• I’m not entirely convinced we need the NBN right now – and can’t see how it can be fully utilised on a home consumer level just yet. As for 100mbit download speeds, the only thing I can see it being utilised for is piracy and multimedia use. Not exactly crucial services. Speed wise, I’ll be happy to stay on, or near ADSL2 connection speeds when I switch to the NBN at some point.

      Do I think the NBN is a waste of money though? I’m on the fence. I think its a huge amount to spend, when we have energy and health crises on our hands, however I do think there will be a growing need for the NBN in the coming decades. No one can dispute how much the massive rise and adoption of the internet over the last 15 years has changed the way we live; and I do think its pretty much a certainty that we will only see that demand and dependance grow over the coming decades. Considering that the infrastructure that we’re using for the fixed internet services are based on more than half century old technology, I do think that an overhaul is needed in the future. With a low population density in Australia, I don’t see wireless technologies being a realistic solution.

      As far as the comment of “money could be better spent on more critical initiatives” – I personally think this kind of mentality has made the human race less adventurous and prosperous over the last 30 years. If people had always taken this same mentality – would we have landed on the moon? Would the concorde ever have existed? If everything is going to be measured by the number of heart machines and hospital beds it could pay for, then we’ll see very few truely great accomplishments in the future.

      • Re: “No one can dispute how much the massive rise and adoption of the internet over the last 15 years …we will only see that demand and dependance grow over the coming decades”

        As one example, speaking on behalf of Sydney and Melbourne, how fast has population/traffic grown “over the last 15 years” in relation to the infrastructure to support it? I lived 5 years in Artarmon NSW and now 5 years in Essendon VIC, both roughly 10 KM from the CBD, and the travel time during peak hour is 45+ minutes. I’d much prefer that money go to road works.

        Of course, with NBN I suppose we could all telecommute… 🙂

        Re: “this kind of mentality has made the human race less adventurous and prosperous over the last 30 years”, I might agree with you if this project wasn’t so mismanaged and under-budgeted.

        • Jason
          April 19, 2011 at 4:18 PM

          and the travel time during peak hour is 45+ minutes. I’d much prefer that money go to road works.

          Wont do you much good… you would need a road for each person otherwise you will always be slowed down by some fools on the road

  • I would be interested to see how the survey would look if businesses, educational institutions, pharmaceutical laboratories, and film & music production studios were the ones being surveyed instead of domestic users.
    Domestic demand is only the tip of the proverbial iceberg.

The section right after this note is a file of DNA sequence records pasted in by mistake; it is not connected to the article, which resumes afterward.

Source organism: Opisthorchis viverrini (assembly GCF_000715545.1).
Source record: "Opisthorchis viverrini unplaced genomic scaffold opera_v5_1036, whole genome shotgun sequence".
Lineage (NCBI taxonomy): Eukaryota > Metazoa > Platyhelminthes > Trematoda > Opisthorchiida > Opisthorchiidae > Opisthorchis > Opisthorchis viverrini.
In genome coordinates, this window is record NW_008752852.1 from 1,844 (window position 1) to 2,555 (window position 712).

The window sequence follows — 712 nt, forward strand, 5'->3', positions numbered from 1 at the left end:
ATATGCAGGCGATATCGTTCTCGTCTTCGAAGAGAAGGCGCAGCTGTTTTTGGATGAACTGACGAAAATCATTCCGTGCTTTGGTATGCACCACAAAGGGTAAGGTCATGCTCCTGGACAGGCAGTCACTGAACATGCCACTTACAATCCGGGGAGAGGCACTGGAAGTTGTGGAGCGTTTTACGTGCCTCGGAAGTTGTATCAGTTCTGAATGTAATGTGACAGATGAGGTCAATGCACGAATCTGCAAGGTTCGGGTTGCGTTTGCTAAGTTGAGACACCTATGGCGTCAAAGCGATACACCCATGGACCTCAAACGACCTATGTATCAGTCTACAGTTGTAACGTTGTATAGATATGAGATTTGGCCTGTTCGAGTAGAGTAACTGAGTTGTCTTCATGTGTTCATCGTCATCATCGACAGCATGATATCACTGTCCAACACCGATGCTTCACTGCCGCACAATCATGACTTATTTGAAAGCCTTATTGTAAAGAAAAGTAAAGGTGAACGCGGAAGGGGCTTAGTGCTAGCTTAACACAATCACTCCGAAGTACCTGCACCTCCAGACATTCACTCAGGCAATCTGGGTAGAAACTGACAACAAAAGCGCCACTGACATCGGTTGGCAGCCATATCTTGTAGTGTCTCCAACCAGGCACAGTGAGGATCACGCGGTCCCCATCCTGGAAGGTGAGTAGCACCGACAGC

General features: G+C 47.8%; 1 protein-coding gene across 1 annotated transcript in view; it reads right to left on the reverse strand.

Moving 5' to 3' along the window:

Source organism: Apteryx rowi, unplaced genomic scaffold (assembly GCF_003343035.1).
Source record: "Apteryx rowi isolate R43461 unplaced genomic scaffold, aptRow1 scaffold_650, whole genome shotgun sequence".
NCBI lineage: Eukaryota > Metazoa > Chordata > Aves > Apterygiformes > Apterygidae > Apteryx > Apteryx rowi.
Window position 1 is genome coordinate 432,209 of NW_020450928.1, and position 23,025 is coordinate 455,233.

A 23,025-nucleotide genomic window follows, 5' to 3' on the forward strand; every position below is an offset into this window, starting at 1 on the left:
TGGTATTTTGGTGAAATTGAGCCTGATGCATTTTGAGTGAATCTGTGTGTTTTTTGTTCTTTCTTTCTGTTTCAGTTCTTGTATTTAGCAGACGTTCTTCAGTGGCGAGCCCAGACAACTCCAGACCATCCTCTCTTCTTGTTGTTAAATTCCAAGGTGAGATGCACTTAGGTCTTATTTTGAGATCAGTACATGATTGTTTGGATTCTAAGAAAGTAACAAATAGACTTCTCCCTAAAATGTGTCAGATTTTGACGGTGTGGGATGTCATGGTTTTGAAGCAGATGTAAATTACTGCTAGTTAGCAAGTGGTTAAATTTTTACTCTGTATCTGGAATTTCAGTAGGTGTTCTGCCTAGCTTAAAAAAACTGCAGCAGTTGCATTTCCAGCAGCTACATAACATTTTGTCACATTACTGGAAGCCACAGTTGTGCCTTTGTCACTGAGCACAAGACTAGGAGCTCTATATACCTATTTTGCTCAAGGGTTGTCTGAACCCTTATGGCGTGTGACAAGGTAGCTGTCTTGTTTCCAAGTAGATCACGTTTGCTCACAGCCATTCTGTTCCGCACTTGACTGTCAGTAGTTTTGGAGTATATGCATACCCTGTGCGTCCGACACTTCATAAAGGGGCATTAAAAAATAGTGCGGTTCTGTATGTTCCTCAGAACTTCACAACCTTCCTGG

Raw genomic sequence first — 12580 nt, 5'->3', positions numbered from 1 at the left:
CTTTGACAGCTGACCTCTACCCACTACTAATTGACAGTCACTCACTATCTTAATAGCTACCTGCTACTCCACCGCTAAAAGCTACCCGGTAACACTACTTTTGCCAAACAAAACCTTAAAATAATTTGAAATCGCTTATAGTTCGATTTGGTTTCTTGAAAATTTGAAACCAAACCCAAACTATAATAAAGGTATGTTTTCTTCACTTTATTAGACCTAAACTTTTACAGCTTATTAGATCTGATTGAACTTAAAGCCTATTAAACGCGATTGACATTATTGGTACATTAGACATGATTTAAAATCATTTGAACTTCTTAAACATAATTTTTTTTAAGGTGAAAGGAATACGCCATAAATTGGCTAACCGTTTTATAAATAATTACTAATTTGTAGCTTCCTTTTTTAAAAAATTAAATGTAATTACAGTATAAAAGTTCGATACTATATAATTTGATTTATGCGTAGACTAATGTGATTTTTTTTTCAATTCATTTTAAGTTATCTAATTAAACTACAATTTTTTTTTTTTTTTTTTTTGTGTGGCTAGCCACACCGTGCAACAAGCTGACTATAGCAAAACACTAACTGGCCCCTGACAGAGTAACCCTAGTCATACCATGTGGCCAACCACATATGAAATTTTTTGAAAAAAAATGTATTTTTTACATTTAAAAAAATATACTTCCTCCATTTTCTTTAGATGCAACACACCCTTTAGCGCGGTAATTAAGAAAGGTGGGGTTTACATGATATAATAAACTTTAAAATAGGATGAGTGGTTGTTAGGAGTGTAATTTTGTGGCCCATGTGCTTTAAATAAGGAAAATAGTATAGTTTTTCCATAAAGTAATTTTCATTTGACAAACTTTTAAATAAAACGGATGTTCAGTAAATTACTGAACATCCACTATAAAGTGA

On that note on film & music production studios – the reason why people aren’t paying for media is because the services currently offered (read: iTunes) are too slow, too expensive, and the range of content offered is still too limited.

  • Everybody thinks the NBN is the way to go.

    I think its a waste of taxpayer money.

    Pity it wont be set for us the public (while
    the public will be the ones who ALWAYS FORK THE
    BILL for the USURPERS who have years of experience
    of stealing us dry).

    It will be prioritised for the Govt, Military and the Corporate network.

    If you look at the history of the broadband,
    weve had 1200/2400/4800/9600/14400/28800/56k/128k
    etc upto 100mb.
    If youve noticed all that period of time that
    as the years or speeds progressed that weve
    come to experience greater obstacles with the
    data trafficing.

    $40 billion dollars of taxpayers money is an
    absolute waste of our money and its only going
    to benefit the Usurpers.

    This is my opinion of course.



    • Its less then that….. And its not straight up…….. Not to mention 11 billion or more going to telstra (Which put us in this spot anyway Which sucks)

      And not to mention its a future thing… the money is there to borrow (WHY DO YOU SAY COULD SPEND IT ON THIS AND THAT) Well what is this and that that they have had 30 years to spend that “40 Billion dollars on) Which we will pay back and make lots more

  • Whingepool survey states (as fact) that users of TPG pay by 8 (EIGHT) different methods, yet in reality they only take Credit Card or Direct Debit via the bank.
    How are these false results verified? surely the options are only relevant where valid?

    The slant of some isps weighing the survey with huge numbers would put any true survey off tilt (again)
    Real world (mum/dad) users would be totally different.


    • MitH, I run a business and TPG send us an invoice each month. We can pay those invoices by mail – cheque, bPay, direct deposit, online credit card, credit card by phone and yes, at Australia Post 🙂

      They may not advertise these options on their website but they’re available to all businesses with an ABN.

      No doubt those small % are from respondents like myself who *don’t* use the 2 most common methods to pay.


  • The nbn needs to be considered against the alternative. We have an old and degrading copper network that will need to be replaced. Does it make sense to replace it with copper or should we upgrade to much faster hardware?

Show more comments

Log in to comment on this story!